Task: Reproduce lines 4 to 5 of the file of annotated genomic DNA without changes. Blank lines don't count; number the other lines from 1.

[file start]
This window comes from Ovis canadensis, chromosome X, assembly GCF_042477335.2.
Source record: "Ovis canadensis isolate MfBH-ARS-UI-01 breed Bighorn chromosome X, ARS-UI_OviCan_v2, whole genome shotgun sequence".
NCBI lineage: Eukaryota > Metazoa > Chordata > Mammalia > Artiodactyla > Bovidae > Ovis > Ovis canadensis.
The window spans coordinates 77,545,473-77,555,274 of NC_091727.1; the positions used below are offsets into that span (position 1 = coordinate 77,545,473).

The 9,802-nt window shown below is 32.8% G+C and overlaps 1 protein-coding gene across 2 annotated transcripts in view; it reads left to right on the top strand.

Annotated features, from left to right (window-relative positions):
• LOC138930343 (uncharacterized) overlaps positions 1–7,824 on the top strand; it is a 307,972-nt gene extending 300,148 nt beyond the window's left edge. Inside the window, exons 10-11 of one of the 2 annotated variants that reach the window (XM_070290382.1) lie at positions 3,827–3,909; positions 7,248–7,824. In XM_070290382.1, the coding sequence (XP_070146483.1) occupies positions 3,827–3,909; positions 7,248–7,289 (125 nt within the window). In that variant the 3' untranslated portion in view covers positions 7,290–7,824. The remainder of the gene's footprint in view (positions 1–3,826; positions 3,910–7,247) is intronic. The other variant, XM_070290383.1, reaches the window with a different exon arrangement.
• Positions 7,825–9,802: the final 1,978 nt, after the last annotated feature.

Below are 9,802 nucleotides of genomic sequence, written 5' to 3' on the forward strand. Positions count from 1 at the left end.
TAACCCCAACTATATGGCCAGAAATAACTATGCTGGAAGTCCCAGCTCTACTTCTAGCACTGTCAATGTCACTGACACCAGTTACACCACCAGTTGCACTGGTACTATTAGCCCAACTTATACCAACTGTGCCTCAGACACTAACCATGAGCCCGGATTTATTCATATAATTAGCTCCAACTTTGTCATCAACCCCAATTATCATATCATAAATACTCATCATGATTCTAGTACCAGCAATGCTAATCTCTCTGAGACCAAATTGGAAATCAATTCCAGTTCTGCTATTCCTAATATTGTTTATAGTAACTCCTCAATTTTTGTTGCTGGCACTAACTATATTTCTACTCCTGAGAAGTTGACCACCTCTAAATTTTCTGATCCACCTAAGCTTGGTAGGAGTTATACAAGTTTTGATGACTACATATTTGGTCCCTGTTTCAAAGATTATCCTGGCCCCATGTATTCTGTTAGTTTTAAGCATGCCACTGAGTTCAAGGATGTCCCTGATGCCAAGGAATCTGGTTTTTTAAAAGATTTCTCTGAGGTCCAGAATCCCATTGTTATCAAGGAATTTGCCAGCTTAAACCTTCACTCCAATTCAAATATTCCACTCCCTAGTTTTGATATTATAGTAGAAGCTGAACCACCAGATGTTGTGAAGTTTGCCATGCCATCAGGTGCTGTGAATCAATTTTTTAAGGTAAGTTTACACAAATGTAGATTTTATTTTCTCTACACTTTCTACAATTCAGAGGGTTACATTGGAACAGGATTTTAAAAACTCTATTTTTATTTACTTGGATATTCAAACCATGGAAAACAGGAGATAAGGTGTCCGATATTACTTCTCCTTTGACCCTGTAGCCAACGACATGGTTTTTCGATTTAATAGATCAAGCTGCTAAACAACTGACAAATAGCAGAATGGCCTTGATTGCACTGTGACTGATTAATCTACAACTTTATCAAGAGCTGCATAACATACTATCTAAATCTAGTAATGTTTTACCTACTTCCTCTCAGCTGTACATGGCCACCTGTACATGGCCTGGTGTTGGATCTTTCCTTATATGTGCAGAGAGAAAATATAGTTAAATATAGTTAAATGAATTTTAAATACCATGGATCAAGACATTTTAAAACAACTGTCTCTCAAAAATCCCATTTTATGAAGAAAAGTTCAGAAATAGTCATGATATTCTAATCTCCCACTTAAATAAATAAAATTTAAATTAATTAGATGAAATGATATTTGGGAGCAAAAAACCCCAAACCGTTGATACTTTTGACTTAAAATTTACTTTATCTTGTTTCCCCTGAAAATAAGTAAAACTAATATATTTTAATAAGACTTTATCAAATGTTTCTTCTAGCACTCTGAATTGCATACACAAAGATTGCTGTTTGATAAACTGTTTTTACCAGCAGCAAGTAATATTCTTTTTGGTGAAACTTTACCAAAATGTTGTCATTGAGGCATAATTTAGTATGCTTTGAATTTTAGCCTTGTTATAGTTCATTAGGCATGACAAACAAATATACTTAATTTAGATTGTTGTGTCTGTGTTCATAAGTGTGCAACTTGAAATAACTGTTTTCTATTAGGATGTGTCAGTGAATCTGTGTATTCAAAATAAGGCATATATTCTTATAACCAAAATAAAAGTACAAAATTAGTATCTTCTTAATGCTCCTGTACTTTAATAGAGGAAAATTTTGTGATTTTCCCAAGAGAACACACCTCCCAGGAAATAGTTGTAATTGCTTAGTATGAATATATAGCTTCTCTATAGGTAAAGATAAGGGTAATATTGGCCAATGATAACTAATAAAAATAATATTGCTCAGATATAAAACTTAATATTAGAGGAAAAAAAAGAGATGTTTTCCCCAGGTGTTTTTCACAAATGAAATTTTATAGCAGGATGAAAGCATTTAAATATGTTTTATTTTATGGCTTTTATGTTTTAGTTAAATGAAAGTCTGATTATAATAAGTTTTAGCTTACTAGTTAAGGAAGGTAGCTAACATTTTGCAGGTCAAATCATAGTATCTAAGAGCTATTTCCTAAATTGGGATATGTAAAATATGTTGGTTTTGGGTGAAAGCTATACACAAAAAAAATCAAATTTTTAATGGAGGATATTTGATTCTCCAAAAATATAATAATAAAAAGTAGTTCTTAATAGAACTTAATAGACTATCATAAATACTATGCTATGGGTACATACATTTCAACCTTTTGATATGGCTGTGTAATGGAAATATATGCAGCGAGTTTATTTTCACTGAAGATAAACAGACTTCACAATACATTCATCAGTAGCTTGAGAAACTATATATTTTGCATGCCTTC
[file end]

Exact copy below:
The window spans coordinates 77,545,473-77,555,274 of NC_091727.1; the positions used below are offsets into that span (position 1 = coordinate 77,545,473).

The 9,802-nt window shown below is 32.8% G+C and overlaps 1 protein-coding gene across 2 annotated transcripts in view; it reads left to right on the top strand.